Certainly the thing that I’m reading or watching at the moment is going to be the thing that sticks most strongly with me when I’m looking to put a blog post together. I just read “Fates and Furies” by Lauren Groff. There are so many quotes I want to use. I’ve kind of tried to hold off a little bit, actually, so as not to overwhelm the blog. Certainly when “Mad Men” was ending, I was consumed by that. It was a really strong “Mad Men” period for quite a while. Overall I would say that I think when I first started I was trying to be jokier. Then the blog evolved, it was more about thinking about the ways that the book and the quote, I mean the book and the image, were similar and spoke to each other rather than being completely opposite in some way.
Is there anything you wish you knew before you first started this blog?
Yes. If I knew 6 and a half years ago that we would be talking about “Slaughterhouse 90210,” I think I would’ve given the name a little more thought. It’s a mouthful and a little glib. Something that I think was at the time this was supposed to be very ephemeral. Not like I have any idea for other names that I would call it, but when I started the blog I certainly wasn’t intending to have this be a lasting thing.
Yeah. I remember first being like, “Whoa, that’s a weird combination of a depressing book about PTSD and World War II and then 90210 and Shannon Doherty. I don’t know. It’s a weird name, but I really like it.
Thank you. In “Slaughterhouse-Five” is a main theme is that you’re supposed to think of the the good times and reflect on how you want the world to be, then certainly “90210” is this really wonderful fantasy world where everything was sunny and pretty and certainly got me through high school and college.
Do you think it’s affected your career in a way that you wouldn’t have expected?
Yeah. Again, when I started out, I really thought the only thing that I wanted to ever do was be a book editor. Then when I really started working on the blog, it became something that was mine, that I could never be fired from. That way it was really important for me in helping me to find my own voice and to try it and to start wanting to have broader public conversations. That means that I’m writing more freelance. I made my “New York Times” debut talking about “Full House” this year. It also, I think, helps me think of my career as having a bigger scope than I had originally planned.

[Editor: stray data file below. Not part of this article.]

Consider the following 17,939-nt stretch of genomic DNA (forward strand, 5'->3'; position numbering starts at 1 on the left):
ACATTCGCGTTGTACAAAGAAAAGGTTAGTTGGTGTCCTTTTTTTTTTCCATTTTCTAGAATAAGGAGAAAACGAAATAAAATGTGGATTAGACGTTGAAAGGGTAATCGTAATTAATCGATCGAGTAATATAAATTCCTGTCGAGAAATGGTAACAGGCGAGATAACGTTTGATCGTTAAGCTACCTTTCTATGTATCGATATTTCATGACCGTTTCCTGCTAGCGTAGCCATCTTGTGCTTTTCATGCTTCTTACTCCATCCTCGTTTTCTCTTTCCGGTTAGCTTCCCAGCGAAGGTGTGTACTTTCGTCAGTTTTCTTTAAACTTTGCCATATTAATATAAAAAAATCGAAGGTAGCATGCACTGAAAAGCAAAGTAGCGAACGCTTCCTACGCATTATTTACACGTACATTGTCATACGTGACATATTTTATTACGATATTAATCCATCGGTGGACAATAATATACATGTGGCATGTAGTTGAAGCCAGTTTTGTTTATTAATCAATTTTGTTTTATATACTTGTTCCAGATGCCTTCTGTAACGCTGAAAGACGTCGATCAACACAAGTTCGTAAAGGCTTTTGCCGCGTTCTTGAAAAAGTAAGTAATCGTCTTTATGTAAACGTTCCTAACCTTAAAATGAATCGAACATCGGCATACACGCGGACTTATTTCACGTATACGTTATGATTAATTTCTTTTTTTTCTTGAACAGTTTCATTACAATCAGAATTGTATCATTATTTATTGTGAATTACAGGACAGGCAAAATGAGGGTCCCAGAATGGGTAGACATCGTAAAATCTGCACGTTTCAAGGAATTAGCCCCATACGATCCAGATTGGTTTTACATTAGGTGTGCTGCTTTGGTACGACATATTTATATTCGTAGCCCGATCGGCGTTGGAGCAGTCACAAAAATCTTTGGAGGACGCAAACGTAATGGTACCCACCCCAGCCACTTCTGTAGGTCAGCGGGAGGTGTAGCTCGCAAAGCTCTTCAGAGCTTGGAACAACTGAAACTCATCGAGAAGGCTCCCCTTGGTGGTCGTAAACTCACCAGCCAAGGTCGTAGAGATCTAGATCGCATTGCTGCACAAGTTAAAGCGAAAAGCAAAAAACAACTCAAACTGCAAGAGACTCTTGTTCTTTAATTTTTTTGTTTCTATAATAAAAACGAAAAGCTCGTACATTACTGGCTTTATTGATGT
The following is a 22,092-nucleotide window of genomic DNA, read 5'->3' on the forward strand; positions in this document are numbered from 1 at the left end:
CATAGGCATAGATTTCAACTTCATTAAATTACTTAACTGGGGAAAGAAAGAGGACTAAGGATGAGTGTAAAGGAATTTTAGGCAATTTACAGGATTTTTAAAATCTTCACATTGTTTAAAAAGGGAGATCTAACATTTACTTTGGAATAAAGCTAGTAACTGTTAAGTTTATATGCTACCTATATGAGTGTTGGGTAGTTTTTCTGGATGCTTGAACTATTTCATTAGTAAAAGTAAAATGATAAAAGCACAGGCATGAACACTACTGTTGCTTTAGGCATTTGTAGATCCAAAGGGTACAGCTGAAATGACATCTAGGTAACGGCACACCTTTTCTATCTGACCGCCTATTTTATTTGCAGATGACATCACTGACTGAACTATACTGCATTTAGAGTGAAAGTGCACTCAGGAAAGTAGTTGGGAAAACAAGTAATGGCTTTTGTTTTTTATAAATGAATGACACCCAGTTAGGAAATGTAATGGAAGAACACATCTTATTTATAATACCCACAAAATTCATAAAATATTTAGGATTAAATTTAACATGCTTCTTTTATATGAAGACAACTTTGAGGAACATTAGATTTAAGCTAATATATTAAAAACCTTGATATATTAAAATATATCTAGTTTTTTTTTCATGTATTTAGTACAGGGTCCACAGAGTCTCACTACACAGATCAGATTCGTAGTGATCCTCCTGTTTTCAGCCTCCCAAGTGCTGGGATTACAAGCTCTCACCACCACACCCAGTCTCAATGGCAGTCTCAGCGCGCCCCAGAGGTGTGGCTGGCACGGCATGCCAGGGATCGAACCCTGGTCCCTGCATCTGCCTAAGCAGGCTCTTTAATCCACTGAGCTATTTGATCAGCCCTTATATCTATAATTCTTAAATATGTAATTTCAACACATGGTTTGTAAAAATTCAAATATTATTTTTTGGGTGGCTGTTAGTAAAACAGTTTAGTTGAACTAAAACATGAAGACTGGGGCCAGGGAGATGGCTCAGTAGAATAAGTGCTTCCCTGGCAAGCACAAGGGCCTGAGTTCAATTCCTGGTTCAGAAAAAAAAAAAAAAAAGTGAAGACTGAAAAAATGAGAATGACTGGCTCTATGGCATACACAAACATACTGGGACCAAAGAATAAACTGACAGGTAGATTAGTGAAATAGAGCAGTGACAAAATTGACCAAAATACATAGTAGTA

I think that’s really interesting to me because I love both TV and books. I also feel like there’s this idea that media has tiers and books are far above TV. I think that, especially the way TV has expanded so much, that doesn’t even make sense anymore.
What started off as a mashup has become way more about that in between area, where TV is high art to me, especially with shows like Mad Men and Breaking Bad. Even the less monumentally acclaimed shows that are on now, like Empire or any of the ShondaLand shows are worthy of a conversation, still fun to be a fan of, still inspiring.
Then, of course, on the other side of it is the writers that I choose to read for the most part at this point in my life are writers who are alive. My biggest passion I would say is for contemporary literature. I am constantly trying to read the novels of the moment and to discuss it, and to signal boost it. Yeah, these categories intercept way more than the initial concept of the blog would’ve allowed for.
Any advice you have for the fans of your blog who want to make something new and different, and who want to, as we say, make it on the internet?
The only thing that I can say with confidence is find the things that you love and talk about them. The things I care about most on the internet are the things that are based in a kind of passionate from the creator.
The other thing about making it on the internet that I found, especially going from the internet to the book world, is that I put in the time. I think is an underappreciated part of my success. I’ve been posting to this blog for 6 and a half years, and it’s finally a book. I think that helped me make it less of a ‘here’s the single serve tumblr blog of the moment.’ I really made it a part of my life and something that I did all the time. Then it could evolve and change with me, too. I think that’s ultimately what landed me the book deal.
Is there going to be another book?
I don’t know. There will be some other book, whether it’s “Slaughterhouse 90210” or me actually doing some more writing. That’s to be determined. Certainly I sure hope this isn’t my first and only.
[Image courtesy Maris Kreizman/Twitter]